Don't worry about being locked up, i have a key, and i'll just get y.... mmmhh... Hold on there... aah!  Nevermind that! We ARE going to lock you up in here! Far to dangerous to let you wander about and get snatched by one of the other departments!

*starts searching through his pockets for his bag of Strangling vine seeds and his Accelerating Vine Food (c)*
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« Reply #10 on: 22 January 2007, 01:54:33 »

*Decipher is tired of Mira's newbie thefts*
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« Reply #11 on: 22 January 2007, 04:45:52 »

*hides behind the Bard* It was her idea, i swear!
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Avrah Kehabhra

"The whole POINT of Nybelmar is that no one has any idea whats going on, overly long entries keep it that way." - Decipher Ziron
Kelancey the Green
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« Reply #12 on: 22 January 2007, 09:40:04 »

  Thanks for your support, Mira.  May I ask for your editorial comments?  Not to be a pest,...well, okay, I suppose I am pestering [pester, pester].  Please?
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Alysse the Likely
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« Reply #13 on: 22 January 2007, 11:52:14 »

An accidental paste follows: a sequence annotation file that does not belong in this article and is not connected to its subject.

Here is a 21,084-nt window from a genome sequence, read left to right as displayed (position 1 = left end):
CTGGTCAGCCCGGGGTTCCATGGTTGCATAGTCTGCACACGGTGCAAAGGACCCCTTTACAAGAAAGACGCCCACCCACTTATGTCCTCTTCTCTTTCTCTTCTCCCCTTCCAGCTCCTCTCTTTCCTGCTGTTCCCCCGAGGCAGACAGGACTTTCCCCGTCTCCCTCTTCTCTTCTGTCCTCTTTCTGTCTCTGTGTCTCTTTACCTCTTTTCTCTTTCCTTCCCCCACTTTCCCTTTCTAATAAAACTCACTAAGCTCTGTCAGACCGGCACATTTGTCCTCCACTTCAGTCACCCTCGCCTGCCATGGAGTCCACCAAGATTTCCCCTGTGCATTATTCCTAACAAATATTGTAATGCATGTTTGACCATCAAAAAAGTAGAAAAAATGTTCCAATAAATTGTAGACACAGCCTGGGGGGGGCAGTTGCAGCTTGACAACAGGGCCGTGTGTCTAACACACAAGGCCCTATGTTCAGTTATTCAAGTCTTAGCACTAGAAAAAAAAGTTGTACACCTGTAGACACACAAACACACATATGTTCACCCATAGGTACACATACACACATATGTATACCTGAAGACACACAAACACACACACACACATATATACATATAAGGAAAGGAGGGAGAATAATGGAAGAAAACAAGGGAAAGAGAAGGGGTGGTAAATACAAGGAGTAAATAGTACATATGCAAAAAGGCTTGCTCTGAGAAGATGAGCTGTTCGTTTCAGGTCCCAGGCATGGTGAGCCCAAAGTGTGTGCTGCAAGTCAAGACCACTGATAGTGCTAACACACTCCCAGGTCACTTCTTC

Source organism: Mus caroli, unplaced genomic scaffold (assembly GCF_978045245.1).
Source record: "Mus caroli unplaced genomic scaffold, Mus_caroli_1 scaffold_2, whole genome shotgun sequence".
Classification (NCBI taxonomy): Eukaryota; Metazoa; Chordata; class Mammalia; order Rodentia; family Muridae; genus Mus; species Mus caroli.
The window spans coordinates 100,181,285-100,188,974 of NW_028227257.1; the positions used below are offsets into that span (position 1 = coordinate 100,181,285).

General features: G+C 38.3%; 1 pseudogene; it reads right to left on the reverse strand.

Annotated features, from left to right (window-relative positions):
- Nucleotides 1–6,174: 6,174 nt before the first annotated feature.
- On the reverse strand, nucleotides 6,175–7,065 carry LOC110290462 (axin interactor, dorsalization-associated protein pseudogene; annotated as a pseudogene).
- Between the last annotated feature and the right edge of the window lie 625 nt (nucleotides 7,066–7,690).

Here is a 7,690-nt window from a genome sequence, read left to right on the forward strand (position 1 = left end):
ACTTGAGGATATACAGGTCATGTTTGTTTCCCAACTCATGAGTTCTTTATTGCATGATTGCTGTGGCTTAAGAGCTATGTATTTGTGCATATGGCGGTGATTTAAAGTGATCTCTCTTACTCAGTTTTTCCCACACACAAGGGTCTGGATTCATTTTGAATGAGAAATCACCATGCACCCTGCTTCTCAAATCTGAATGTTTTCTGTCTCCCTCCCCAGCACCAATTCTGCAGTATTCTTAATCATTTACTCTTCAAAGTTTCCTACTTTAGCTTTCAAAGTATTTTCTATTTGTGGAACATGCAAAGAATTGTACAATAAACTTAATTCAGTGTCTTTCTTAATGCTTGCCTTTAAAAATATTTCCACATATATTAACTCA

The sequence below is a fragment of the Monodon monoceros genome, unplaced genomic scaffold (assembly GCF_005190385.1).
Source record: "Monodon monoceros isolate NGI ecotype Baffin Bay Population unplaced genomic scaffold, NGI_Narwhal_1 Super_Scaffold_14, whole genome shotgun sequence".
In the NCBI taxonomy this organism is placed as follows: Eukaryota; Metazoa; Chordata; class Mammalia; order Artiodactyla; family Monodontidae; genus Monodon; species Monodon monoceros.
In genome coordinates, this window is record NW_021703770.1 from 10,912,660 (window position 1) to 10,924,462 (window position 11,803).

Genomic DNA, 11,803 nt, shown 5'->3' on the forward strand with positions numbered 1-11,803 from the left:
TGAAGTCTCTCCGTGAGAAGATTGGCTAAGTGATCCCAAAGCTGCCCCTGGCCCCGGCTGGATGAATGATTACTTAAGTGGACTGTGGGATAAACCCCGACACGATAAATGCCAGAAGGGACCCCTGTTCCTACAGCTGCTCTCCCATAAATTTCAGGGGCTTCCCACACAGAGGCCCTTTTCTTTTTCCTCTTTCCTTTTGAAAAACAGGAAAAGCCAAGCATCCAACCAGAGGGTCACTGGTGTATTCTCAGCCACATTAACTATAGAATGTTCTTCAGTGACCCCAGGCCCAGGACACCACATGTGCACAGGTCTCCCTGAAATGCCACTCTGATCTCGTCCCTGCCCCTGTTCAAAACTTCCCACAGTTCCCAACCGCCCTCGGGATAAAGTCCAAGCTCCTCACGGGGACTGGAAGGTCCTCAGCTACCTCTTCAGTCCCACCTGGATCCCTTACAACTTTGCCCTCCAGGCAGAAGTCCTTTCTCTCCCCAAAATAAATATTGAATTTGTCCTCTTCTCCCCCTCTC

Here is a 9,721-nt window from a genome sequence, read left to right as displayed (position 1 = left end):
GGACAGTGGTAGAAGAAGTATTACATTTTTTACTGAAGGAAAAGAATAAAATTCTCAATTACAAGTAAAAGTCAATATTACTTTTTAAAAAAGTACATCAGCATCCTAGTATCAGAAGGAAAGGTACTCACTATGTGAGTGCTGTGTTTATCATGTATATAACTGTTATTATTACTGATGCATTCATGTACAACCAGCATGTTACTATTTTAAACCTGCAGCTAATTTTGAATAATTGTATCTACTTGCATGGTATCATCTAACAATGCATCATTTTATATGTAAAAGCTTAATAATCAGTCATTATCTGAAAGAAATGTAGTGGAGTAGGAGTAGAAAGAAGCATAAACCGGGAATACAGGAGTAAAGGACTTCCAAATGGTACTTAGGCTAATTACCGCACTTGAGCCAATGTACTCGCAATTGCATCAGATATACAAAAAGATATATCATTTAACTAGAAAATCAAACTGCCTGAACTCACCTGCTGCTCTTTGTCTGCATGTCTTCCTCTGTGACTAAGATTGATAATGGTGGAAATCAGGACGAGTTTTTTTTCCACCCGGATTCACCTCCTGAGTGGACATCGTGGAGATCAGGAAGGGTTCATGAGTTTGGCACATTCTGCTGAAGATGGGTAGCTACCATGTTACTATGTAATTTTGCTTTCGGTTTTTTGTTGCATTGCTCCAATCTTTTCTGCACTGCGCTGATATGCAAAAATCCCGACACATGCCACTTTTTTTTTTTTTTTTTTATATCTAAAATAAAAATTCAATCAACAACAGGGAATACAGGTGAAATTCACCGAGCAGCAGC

Clancy, this is a FABULOUS entry!   thumbup  clap

You're obviously a gifted writer.  I would offer to check it for you too, if it weren't for the fact that the immensely talented Bard has offered to do so, thus rendering any proof-reading I might do unnecessary.

The one thing I would suggest (and she will too) is to change the colour names.  For instance, it's okay to say  just white, or green.  Those colour names are for very specific hues (like we might say "crimson" or "scarlet" instead of red to evoke a particular shade of red) but you don't need to specify this every time you refer to the colour.

Anyway, that can give you something to do while you're waiting for her full check.  And congratulations again, I'm very impressed.

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Alysse the Likely
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« Reply #14 on: 22 January 2007, 15:40:28 »

  Thanks, Alysse, for your review and your kind words.  I'm twiddling little things here and there, such as color names.  I don't know if there are more substantive things I should be amending meanwhile?

  Be that as it may, thanks, and take care!
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"Luminous beings are we, not this crude matter."